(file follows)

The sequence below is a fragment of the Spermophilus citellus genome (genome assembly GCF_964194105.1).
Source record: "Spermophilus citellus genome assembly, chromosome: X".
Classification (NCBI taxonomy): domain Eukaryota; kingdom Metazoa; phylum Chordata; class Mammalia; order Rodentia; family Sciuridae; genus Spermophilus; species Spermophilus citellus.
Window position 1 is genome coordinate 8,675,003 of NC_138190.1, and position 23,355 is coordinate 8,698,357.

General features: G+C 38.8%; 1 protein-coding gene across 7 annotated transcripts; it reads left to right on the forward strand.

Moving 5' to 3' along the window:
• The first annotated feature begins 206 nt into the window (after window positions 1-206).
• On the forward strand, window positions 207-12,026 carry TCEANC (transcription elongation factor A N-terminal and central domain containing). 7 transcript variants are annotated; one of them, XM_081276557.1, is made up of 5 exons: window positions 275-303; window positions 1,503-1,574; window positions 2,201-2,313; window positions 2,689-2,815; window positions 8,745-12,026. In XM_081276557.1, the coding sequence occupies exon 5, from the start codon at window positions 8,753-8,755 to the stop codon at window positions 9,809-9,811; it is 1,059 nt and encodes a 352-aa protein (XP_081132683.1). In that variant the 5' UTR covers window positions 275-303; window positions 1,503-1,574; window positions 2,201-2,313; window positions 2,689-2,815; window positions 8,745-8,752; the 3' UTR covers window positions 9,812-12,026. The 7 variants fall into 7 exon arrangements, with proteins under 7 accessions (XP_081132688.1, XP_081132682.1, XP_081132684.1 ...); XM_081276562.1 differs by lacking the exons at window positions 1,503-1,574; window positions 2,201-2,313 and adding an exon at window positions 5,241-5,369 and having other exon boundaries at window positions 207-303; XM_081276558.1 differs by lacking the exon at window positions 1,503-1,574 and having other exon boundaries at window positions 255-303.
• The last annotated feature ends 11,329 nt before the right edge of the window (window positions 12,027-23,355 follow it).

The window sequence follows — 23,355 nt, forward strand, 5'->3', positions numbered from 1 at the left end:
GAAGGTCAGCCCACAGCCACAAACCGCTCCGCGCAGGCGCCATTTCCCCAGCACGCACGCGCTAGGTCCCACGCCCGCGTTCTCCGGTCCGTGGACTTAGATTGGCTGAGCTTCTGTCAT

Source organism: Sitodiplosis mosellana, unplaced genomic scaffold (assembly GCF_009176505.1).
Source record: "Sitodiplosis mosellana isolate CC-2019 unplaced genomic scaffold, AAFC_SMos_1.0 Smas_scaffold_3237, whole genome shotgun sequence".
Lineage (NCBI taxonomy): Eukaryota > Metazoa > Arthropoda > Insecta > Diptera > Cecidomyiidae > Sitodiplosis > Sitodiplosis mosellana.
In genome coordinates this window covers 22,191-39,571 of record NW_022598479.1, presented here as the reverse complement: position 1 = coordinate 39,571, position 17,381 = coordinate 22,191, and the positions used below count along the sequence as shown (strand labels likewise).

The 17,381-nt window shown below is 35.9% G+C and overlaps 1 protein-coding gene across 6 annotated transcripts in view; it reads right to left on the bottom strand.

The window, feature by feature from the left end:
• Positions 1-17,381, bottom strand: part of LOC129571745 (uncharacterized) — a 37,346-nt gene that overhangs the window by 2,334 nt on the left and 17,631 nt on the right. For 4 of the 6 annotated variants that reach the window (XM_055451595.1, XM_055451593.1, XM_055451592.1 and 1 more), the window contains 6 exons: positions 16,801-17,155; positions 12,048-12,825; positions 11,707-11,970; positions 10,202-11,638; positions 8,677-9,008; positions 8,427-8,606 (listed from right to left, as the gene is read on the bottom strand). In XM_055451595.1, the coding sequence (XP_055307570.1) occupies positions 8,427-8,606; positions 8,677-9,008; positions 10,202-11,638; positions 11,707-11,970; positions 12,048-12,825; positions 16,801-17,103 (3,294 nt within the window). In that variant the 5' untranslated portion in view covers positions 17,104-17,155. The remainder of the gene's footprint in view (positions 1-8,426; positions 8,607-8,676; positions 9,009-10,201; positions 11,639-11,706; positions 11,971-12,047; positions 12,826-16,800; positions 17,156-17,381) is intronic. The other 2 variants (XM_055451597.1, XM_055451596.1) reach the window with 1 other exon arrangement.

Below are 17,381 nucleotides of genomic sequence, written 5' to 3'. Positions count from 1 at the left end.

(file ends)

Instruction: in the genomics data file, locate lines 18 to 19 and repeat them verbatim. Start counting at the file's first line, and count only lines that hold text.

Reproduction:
• Positions 1-17,381, bottom strand: part of LOC129571745 (uncharacterized) — a 37,346-nt gene that overhangs the window by 2,334 nt on the left and 17,631 nt on the right. For 4 of the 6 annotated variants that reach the window (XM_055451595.1, XM_055451593.1, XM_055451592.1 and 1 more), the window contains 6 exons: positions 16,801-17,155; positions 12,048-12,825; positions 11,707-11,970; positions 10,202-11,638; positions 8,677-9,008; positions 8,427-8,606 (listed from right to left, as the gene is read on the bottom strand). In XM_055451595.1, the coding sequence (XP_055307570.1) occupies positions 8,427-8,606; positions 8,677-9,008; positions 10,202-11,638; positions 11,707-11,970; positions 12,048-12,825; positions 16,801-17,103 (3,294 nt within the window). In that variant the 5' untranslated portion in view covers positions 17,104-17,155. The remainder of the gene's footprint in view (positions 1-8,426; positions 8,607-8,676; positions 9,009-10,201; positions 11,639-11,706; positions 11,971-12,047; positions 12,826-16,800; positions 17,156-17,381) is intronic. The other 2 variants (XM_055451597.1, XM_055451596.1) reach the window with 1 other exon arrangement.

Below are 17,381 nucleotides of genomic sequence, written 5' to 3'. Positions count from 1 at the left end.